Two individuals were arrested this morning in Manhattan for an alleged conspiracy to launder bitcoin (BTC) that was stolen during the 2016 hack of Bitfinex, presently valued at approximately USD 4.5bn, the US Department of Justice said. BTC kept correcting its gains following the news, while Bitfinex’s LEO token skyrocketed.
According to them, thus far, law enforcement has seized over USD 3.6bn in BTC linked to that hack.
Per the DoJ, the suspects, Ilya Lichtenstein, 34, and his wife, Heather Morgan, 31, both of New York, are scheduled to make their initial appearances in federal court today at 3:00 PM local time in Manhattan.
They are charged with conspiracy to commit money laundering, which carries a maximum sentence of 20 years in prison, and conspiracy to defraud the United States, which carries a maximum sentence of five years in prison, the DoJ said.
According to the department, this is what happened:
- Lichtenstein and Morgan allegedly conspired to launder the proceeds of BTC 119,754 that were stolen from Bitfinex.
- Over the last five years, approximately BTC 25,000 were transferred out of Lichtenstein’s wallet via a complicated money laundering process that ended with some of the stolen funds being deposited into financial accounts controlled by Lichtenstein and Morgan.
- The remainder of the stolen funds, comprising more than 94,000 bitcoin, remained in the wallet used to receive and store the illegal proceeds from the hack.
- However, special agents obtained access to files within an online account controlled by Lichtenstein and also accessed the private keys required to access BTC 94,000 (valued at USD 3.6bn at the time of seizure) stolen from Bitfinex.
“Today, federal law enforcement demonstrates once again that we can follow money through the blockchain, and that we will not allow cryptocurrency to be a safe haven for money laundering or a zone of lawlessness within our financial system,” Assistant Attorney General Kenneth A. Polite Jr. of the Justice Department’s Criminal Division, was quoted as saying in the announcement.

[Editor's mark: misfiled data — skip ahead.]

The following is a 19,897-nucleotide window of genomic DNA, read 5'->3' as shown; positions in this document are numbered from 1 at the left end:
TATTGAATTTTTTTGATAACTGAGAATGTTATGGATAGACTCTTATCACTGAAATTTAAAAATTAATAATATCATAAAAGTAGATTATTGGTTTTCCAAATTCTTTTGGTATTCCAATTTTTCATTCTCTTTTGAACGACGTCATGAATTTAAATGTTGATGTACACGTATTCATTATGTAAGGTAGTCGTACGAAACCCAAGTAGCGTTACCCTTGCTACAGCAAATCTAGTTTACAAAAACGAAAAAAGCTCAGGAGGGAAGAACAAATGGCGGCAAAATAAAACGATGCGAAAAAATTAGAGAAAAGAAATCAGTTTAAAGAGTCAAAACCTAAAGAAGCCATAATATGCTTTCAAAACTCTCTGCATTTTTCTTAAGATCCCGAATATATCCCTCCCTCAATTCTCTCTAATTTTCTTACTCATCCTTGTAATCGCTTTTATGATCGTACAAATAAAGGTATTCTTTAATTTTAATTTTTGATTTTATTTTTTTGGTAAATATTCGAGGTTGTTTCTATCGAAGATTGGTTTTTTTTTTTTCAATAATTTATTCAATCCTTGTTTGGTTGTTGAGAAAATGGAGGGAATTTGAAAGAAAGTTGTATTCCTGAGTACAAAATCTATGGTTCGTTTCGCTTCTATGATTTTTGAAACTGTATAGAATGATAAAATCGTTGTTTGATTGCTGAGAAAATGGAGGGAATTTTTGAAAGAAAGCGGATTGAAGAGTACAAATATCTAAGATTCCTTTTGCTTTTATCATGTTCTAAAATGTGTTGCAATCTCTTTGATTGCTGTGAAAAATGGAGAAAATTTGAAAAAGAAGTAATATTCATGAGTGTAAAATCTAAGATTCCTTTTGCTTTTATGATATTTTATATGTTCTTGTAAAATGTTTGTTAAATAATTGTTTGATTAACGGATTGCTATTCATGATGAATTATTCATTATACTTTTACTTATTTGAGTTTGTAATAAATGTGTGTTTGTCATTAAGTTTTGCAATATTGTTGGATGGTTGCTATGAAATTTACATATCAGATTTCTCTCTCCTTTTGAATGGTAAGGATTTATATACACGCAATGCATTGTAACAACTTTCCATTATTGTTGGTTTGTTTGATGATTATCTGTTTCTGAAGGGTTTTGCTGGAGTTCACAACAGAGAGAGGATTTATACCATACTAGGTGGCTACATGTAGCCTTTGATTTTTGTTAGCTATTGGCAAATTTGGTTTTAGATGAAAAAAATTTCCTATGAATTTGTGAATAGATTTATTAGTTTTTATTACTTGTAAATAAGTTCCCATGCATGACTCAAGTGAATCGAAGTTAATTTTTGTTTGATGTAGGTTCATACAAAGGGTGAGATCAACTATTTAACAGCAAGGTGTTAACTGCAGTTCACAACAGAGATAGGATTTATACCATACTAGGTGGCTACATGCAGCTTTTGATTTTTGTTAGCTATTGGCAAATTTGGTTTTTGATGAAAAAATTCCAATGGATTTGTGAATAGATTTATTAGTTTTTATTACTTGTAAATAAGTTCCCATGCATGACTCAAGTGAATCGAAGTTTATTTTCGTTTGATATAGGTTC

Per the DoJ, the suspects allegedly “employed numerous sophisticated laundering techniques”:
- Used fictitious identities to set up online accounts
- Utilized computer programs to automate transactions, a laundering technique that allows for many transactions to take place in a short period of time
- Deposited the stolen funds into accounts at a variety of virtual currency exchanges and darknet markets and then withdrawing the funds, obfuscating the trail of the transaction history by breaking up the fund flow
- Converted BTC to other forms of virtual currency, including anonymity-enhanced virtual currency (AEC), in a practice known as “chain hopping”; and using US-based business accounts to legitimize their banking activity.
“We’re pleased that DoJ has recovered a significant portion of the bitcoin stolen during the 2016 hack. We have been cooperating extensively with DoJ since its investigation of this incident began,” Bitfinex said in an emailed comment.
The company declined to comment any further.
At 17:13 UTC, BTC traded at USD 43,009 and was down 1% in an hour, trimming all its daily gains. It’s down almost 2% in a day.
Meanwhile, LEO, the native token of Bitfinex, ranked 24th by market capitalization, skyrocketed following the news, surpassing USD 8 and more than doubling, compared to its previous all-time high. The price is now up 62% in a day and 119% in a week.
LEO price chart:
“If Bitfinex receives a recovery of the stolen bitcoin, as described in the UNUS SED LEO token white paper, Bitfinex will, within 18 months of the date it receives that recovery use an amount equal to 80% of the recovered net funds to repurchase and burn outstanding UNUS SED LEO tokens. These token repurchases can be accomplished in open market transactions or by acquiring UNUS SED LEO in over-the-counter trades, including directly trading bitcoin for UNUS SED LEO,” the exchange said today.
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(Updated at 17:49 UTC with more details about the LEO token. Updated at 18:18 UTC with a line that Bitfinex declined to comment any further.)